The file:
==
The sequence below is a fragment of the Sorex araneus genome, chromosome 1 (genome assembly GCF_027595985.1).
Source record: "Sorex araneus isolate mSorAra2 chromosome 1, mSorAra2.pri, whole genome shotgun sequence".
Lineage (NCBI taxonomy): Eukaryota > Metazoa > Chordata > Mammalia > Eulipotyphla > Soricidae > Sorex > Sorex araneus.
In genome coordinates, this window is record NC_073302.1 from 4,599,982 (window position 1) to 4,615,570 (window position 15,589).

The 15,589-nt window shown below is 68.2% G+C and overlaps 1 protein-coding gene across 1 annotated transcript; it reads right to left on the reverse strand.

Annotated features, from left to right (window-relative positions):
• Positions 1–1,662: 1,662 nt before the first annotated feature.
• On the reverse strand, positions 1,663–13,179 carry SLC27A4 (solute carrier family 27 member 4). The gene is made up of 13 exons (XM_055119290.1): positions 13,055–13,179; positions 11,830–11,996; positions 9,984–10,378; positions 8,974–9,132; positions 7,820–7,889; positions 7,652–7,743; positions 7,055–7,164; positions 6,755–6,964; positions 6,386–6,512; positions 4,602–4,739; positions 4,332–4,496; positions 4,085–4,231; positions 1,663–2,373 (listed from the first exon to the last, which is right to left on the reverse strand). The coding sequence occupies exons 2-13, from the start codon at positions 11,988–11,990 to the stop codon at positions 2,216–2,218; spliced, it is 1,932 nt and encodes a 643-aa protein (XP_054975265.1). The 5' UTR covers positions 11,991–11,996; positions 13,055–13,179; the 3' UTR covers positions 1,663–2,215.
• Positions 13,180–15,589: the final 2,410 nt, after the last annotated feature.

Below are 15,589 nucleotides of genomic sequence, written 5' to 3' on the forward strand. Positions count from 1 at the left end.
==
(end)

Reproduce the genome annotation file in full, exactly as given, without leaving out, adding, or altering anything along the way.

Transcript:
The sequence below is a fragment of the Sorex araneus genome, chromosome 1 (genome assembly GCF_027595985.1).
Source record: "Sorex araneus isolate mSorAra2 chromosome 1, mSorAra2.pri, whole genome shotgun sequence".
Lineage (NCBI taxonomy): Eukaryota > Metazoa > Chordata > Mammalia > Eulipotyphla > Soricidae > Sorex > Sorex araneus.
In genome coordinates, this window is record NC_073302.1 from 4,599,982 (window position 1) to 4,615,570 (window position 15,589).

The 15,589-nt window shown below is 68.2% G+C and overlaps 1 protein-coding gene across 1 annotated transcript; it reads right to left on the reverse strand.

Annotated features, from left to right (window-relative positions):
• Positions 1–1,662: 1,662 nt before the first annotated feature.
• On the reverse strand, positions 1,663–13,179 carry SLC27A4 (solute carrier family 27 member 4). The gene is made up of 13 exons (XM_055119290.1): positions 13,055–13,179; positions 11,830–11,996; positions 9,984–10,378; positions 8,974–9,132; positions 7,820–7,889; positions 7,652–7,743; positions 7,055–7,164; positions 6,755–6,964; positions 6,386–6,512; positions 4,602–4,739; positions 4,332–4,496; positions 4,085–4,231; positions 1,663–2,373 (listed from the first exon to the last, which is right to left on the reverse strand). The coding sequence occupies exons 2-13, from the start codon at positions 11,988–11,990 to the stop codon at positions 2,216–2,218; spliced, it is 1,932 nt and encodes a 643-aa protein (XP_054975265.1). The 5' UTR covers positions 11,991–11,996; positions 13,055–13,179; the 3' UTR covers positions 1,663–2,215.
• Positions 13,180–15,589: the final 2,410 nt, after the last annotated feature.

Below are 15,589 nucleotides of genomic sequence, written 5' to 3' on the forward strand. Positions count from 1 at the left end.